What factors will affect my credit score?

For better or for worse, humans rank humans. It’s what we do. If you’ve ever stepped foot inside a classroom, athletic arena, or been on a blind date, you know the stilled, careful stare of judgment. In some cases, perhaps all too acutely.

Your credit score, at its core, is no different. Credit scores are a numeric value assigned to your creditworthiness. Card issuers need a simple way to tell whether we, as borrowers, will act in good faith and pay back what we owe. To determine exactly that, their credit bureau compatriots assign all of us a value between 300 (the worst of the worst) and 850 (the best of the best).

But what is it that separates the 350s from the 850s? Or more realistically, the 630s from the 720s? No credit score is set in stone, and even the lowliest can be repaired over time. So what is it that moves the needle? Turns out, a little more — and a little less — than you might think. Allow us to explain.

The Basics of a Credit Score

  • Payment History: The biggest and easiest-to-understand component of your credit score is your payment history. About 35% of your score is determined by your public record of on-time payments. That goes for car leases, home loans — any large, staggered payment with your name on it.
  • Credit Usage: Around 30% of your score is determined by how effectively you employ existing credit cards. It’s also known as your Overall Utilization Rate, or the ratio between total balances owed and total credit limit. You want a nice, even spread of activity between all your accounts.
  • Credit History: Chalk 15% of your score to the length of time you’ve held open accounts. The longer, the better (which obviously makes things tough for newbies).
  • New Credit: What you’ve done lately can influence about 10% of your credit score. Open too many accounts in one swing or take on large amounts of debt and you might get dinged.
  • Types of Credit: That last 10% is all about your credit mix. The more diverse you are (mortgage loans, car loans, credit cards, etc.), the better off you’ll be.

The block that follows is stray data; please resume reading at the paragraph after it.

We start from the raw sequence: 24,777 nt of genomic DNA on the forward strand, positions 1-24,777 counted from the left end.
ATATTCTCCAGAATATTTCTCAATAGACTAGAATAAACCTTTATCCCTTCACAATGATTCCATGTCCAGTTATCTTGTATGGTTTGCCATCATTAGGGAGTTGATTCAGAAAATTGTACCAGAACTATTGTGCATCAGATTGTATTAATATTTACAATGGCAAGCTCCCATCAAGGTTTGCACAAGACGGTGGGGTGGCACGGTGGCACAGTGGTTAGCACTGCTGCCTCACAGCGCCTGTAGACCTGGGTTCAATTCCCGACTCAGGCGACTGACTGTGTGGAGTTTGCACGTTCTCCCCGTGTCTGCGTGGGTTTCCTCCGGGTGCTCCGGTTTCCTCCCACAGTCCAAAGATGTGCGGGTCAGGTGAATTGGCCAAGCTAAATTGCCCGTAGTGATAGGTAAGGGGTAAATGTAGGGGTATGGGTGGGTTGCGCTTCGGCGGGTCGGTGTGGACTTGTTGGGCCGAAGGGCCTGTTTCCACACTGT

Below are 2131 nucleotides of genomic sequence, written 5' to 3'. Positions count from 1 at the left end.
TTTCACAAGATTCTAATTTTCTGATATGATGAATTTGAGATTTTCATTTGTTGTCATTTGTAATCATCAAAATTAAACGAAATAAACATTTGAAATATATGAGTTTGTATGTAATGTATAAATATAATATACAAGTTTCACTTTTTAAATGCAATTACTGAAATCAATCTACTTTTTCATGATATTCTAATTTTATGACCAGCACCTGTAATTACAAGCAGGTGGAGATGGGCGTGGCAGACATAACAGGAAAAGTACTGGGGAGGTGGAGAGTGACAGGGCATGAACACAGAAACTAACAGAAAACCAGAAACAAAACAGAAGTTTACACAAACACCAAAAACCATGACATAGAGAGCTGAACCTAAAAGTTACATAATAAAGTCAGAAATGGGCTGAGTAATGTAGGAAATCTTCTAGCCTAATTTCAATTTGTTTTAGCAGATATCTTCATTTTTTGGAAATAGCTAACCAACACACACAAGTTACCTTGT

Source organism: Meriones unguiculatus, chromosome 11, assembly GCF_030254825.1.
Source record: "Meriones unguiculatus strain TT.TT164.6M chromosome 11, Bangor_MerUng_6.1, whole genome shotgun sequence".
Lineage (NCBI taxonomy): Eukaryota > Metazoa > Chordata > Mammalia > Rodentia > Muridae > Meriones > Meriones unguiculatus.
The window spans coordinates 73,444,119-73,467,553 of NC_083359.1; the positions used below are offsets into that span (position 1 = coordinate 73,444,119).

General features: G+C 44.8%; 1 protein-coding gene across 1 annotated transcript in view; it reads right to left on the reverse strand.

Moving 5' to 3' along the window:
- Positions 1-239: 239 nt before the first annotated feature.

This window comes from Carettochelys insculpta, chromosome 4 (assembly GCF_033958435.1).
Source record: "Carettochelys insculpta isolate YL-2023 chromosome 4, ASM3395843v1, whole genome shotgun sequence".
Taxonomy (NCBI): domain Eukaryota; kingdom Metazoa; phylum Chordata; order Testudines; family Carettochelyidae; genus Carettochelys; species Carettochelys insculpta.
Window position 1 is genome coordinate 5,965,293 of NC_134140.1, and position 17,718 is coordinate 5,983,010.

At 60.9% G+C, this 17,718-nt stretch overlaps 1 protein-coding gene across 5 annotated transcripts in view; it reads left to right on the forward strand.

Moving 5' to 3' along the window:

The Oddballs

All that seems simple enough. Mostly because it is. That said, there’re plenty of ways to penalize your score without even realizing it. A few to note:

  • Inquiries: Credit inquiries occur when businesses request to check your credit, and come in two different flavors: hard and soft. Hard inquiries occur when your credit is reviewed directly by a prospective lender — these can have a small effect on your credit score. Soft inquiries occur when your credit is reviewed by someone other than a prospective lender — these are trivial to your credit score.  It seems paradoxical that the device for checking your credit score could be responsible for hurting your credit score. But hey, that’s the game. Hard inquiries are inevitable but spread them out over time and you’ll be absolutely fine.
  • Bad Company: It’s important to know who shares your card, and how they choose to spend. If you have an authorized user on an account with bad or worsening credit, yours could come along for a bumpy ride.
  • Reporting Errors: Every so often, credit rating agencies make mistakes. Signals cross. Coding errors happen. Be sure to keep an eye on the line items that make up your credit score, and ensure you have been attributed the activity that’s truly yours.

To Wrap

Any credit card holder should keep the pulse of their credit score. There are a number of services that can help you do so (without dinging you in the process) — Bankrate’s at the top of that list. Our free credit report can give you a once-over, painting the full portrait of your credit history and highlighting areas to improve.

As a rule of thumb, keep your balances low, pay on time and spend responsibly. Those are the simplest ways to maintain and improve your score.